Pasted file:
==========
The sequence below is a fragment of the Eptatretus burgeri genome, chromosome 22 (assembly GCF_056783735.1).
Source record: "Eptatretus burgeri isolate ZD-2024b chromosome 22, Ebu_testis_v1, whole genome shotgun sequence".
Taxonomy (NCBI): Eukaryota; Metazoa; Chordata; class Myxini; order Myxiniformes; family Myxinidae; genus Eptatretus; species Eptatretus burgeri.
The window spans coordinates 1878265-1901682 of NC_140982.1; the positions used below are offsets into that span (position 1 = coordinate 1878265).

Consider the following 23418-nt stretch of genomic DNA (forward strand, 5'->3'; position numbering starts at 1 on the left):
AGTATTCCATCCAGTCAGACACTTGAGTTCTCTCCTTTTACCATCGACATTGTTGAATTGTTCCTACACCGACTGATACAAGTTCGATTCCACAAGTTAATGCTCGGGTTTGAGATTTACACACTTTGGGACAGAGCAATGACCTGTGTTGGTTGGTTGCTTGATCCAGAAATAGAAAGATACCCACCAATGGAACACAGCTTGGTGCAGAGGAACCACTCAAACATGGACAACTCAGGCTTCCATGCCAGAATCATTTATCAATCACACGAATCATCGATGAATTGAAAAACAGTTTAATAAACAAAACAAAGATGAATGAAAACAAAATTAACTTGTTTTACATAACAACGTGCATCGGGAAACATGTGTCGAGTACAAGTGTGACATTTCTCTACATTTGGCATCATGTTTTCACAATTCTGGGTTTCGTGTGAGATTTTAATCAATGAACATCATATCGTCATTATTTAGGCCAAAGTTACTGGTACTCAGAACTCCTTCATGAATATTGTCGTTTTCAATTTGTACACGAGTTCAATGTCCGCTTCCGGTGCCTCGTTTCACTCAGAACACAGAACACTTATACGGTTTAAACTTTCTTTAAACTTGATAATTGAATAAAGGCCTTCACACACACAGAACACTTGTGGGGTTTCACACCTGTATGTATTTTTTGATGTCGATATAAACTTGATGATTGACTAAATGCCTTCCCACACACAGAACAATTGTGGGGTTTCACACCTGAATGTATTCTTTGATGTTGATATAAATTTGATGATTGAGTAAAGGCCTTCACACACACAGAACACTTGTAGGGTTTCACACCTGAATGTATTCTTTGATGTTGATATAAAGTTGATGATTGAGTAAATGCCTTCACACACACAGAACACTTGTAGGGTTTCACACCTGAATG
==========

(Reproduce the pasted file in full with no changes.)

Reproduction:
The sequence below is a fragment of the Eptatretus burgeri genome, chromosome 22 (assembly GCF_056783735.1).
Source record: "Eptatretus burgeri isolate ZD-2024b chromosome 22, Ebu_testis_v1, whole genome shotgun sequence".
Taxonomy (NCBI): Eukaryota; Metazoa; Chordata; class Myxini; order Myxiniformes; family Myxinidae; genus Eptatretus; species Eptatretus burgeri.
The window spans coordinates 1878265-1901682 of NC_140982.1; the positions used below are offsets into that span (position 1 = coordinate 1878265).

Consider the following 23418-nt stretch of genomic DNA (forward strand, 5'->3'; position numbering starts at 1 on the left):
AGTATTCCATCCAGTCAGACACTTGAGTTCTCTCCTTTTACCATCGACATTGTTGAATTGTTCCTACACCGACTGATACAAGTTCGATTCCACAAGTTAATGCTCGGGTTTGAGATTTACACACTTTGGGACAGAGCAATGACCTGTGTTGGTTGGTTGCTTGATCCAGAAATAGAAAGATACCCACCAATGGAACACAGCTTGGTGCAGAGGAACCACTCAAACATGGACAACTCAGGCTTCCATGCCAGAATCATTTATCAATCACACGAATCATCGATGAATTGAAAAACAGTTTAATAAACAAAACAAAGATGAATGAAAACAAAATTAACTTGTTTTACATAACAACGTGCATCGGGAAACATGTGTCGAGTACAAGTGTGACATTTCTCTACATTTGGCATCATGTTTTCACAATTCTGGGTTTCGTGTGAGATTTTAATCAATGAACATCATATCGTCATTATTTAGGCCAAAGTTACTGGTACTCAGAACTCCTTCATGAATATTGTCGTTTTCAATTTGTACACGAGTTCAATGTCCGCTTCCGGTGCCTCGTTTCACTCAGAACACAGAACACTTATACGGTTTAAACTTTCTTTAAACTTGATAATTGAATAAAGGCCTTCACACACACAGAACACTTGTGGGGTTTCACACCTGTATGTATTTTTTGATGTCGATATAAACTTGATGATTGACTAAATGCCTTCCCACACACAGAACAATTGTGGGGTTTCACACCTGAATGTATTCTTTGATGTTGATATAAATTTGATGATTGAGTAAAGGCCTTCACACACACAGAACACTTGTAGGGTTTCACACCTGAATGTATTCTTTGATGTTGATATAAAGTTGATGATTGAGTAAATGCCTTCACACACACAGAACACTTGTAGGGTTTCACACCTGAATG